Common Chemical Sense (Chemesthesis)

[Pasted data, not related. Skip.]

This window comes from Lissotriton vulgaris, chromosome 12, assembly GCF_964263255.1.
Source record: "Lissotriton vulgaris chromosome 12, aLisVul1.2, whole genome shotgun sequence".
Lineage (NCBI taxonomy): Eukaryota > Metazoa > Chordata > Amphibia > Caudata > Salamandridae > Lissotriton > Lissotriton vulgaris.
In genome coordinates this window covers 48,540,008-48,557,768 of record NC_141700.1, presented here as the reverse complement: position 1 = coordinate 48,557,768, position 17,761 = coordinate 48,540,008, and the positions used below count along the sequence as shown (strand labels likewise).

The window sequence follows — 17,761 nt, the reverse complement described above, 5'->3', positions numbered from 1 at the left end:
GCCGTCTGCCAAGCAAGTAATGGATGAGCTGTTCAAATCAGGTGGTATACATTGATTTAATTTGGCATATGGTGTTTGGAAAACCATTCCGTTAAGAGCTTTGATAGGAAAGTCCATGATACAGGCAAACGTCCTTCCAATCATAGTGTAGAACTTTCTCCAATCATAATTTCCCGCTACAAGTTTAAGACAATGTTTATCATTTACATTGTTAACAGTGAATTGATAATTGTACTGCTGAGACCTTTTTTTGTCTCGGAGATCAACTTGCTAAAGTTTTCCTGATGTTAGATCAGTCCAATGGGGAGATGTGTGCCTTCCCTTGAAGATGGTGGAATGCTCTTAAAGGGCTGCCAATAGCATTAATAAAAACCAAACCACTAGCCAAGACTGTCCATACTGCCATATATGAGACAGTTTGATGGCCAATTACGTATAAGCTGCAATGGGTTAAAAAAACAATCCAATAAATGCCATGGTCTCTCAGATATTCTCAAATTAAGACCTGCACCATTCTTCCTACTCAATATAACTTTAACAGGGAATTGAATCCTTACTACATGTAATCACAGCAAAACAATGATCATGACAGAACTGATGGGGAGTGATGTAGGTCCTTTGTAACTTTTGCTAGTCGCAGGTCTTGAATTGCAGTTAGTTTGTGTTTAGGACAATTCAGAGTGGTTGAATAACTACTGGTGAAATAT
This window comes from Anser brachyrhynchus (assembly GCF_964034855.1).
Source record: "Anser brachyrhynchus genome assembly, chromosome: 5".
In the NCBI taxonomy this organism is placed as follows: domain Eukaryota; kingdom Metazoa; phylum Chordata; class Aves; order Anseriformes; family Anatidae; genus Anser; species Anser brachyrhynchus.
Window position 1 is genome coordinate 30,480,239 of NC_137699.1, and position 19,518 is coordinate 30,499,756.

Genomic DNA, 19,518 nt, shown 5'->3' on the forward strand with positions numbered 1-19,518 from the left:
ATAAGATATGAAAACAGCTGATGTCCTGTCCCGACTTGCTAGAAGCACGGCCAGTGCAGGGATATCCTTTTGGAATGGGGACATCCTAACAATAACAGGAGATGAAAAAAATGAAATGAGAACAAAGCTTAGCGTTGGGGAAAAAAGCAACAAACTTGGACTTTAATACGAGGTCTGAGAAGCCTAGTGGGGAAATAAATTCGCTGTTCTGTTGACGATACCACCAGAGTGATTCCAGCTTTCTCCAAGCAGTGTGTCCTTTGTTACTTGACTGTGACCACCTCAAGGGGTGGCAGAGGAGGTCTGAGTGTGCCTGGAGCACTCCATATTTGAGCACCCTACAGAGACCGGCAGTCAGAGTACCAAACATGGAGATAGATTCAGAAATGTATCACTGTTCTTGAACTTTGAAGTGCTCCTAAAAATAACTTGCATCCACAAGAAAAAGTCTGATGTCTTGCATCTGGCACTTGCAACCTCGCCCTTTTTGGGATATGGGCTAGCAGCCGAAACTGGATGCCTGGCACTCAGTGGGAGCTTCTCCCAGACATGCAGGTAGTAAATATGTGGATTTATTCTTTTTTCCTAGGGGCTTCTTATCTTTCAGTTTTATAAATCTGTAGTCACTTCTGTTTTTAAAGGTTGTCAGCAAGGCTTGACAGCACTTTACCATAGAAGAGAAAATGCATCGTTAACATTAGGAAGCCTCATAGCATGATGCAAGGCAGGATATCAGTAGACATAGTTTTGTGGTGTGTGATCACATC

In 1912, G. H. Parker described the sensory system responsible for detecting chemical irritants as “the common chemical sense.” Although Parker noted that the common chemical sense was mediated by irritant-detecting free nerve endings resembling pain receptors, he concluded that it was a separate sense with its own set of receptors that produced distinct sensation qualities different from taste and smell. Free nerve endings are axons that do not terminate in specialized structures and are devoid of myelin (fatty insulation around axons). Today, we know that the nerves that respond to chemical irritants do not constitute a separate, independent sense, as Parker hypothesized. Rather, they are part of the general somatic sensory system: a subset of pain and temperature sensitive fibers that can be found ...

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